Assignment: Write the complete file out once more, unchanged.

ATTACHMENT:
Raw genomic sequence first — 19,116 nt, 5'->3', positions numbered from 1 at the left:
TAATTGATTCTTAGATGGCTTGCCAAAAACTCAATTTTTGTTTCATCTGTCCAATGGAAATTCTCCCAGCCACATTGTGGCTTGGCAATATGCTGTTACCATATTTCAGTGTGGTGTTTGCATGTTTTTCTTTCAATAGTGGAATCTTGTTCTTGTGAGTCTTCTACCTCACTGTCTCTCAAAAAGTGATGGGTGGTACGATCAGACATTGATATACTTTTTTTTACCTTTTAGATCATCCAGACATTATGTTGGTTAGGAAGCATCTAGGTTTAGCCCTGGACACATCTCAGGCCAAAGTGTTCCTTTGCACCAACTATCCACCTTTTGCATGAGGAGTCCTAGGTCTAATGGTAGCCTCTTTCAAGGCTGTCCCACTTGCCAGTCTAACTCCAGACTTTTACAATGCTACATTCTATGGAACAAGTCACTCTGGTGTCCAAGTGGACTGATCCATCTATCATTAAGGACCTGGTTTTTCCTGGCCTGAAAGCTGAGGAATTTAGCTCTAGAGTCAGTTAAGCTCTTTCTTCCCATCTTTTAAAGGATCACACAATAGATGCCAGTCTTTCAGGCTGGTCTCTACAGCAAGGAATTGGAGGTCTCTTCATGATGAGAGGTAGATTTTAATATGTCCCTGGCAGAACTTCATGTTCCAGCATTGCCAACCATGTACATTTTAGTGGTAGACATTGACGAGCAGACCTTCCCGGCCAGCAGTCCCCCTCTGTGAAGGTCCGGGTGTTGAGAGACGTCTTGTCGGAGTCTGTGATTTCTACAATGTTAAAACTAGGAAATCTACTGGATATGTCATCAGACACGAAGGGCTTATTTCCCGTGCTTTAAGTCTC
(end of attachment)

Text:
Raw genomic sequence first — 19,116 nt, 5'->3', positions numbered from 1 at the left:
TAATTGATTCTTAGATGGCTTGCCAAAAACTCAATTTTTGTTTCATCTGTCCAATGGAAATTCTCCCAGCCACATTGTGGCTTGGCAATATGCTGTTACCATATTTCAGTGTGGTGTTTGCATGTTTTTCTTTCAATAGTGGAATCTTGTTCTTGTGAGTCTTCTACCTCACTGTCTCTCAAAAAGTGATGGGTGGTACGATCAGACATTGATATACTTTTTTTTACCTTTTAGATCATCCAGACATTATGTTGGTTAGGAAGCATCTAGGTTTAGCCCTGGACACATCTCAGGCCAAAGTGTTCCTTTGCACCAACTATCCACCTTTTGCATGAGGAGTCCTAGGTCTAATGGTAGCCTCTTTCAAGGCTGTCCCACTTGCCAGTCTAACTCCAGACTTTTACAATGCTACATTCTATGGAACAAGTCACTCTGGTGTCCAAGTGGACTGATCCATCTATCATTAAGGACCTGGTTTTTCCTGGCCTGAAAGCTGAGGAATTTAGCTCTAGAGTCAGTTAAGCTCTTTCTTCCCATCTTTTAAAGGATCACACAATAGATGCCAGTCTTTCAGGCTGGTCTCTACAGCAAGGAATTGGAGGTCTCTTCATGATGAGAGGTAGATTTTAATATGTCCCTGGCAGAACTTCATGTTCCAGCATTGCCAACCATGTACATTTTAGTGGTAGACATTGACGAGCAGACCTTCCCGGCCAGCAGTCCCCCTCTGTGAAGGTCCGGGTGTTGAGAGACGTCTTGTCGGAGTCTGTGATTTCTACAATGTTAAAACTAGGAAATCTACTGGATATGTCATCAGACACGAAGGGCTTATTTCCCGTGCTTTAAGTCTC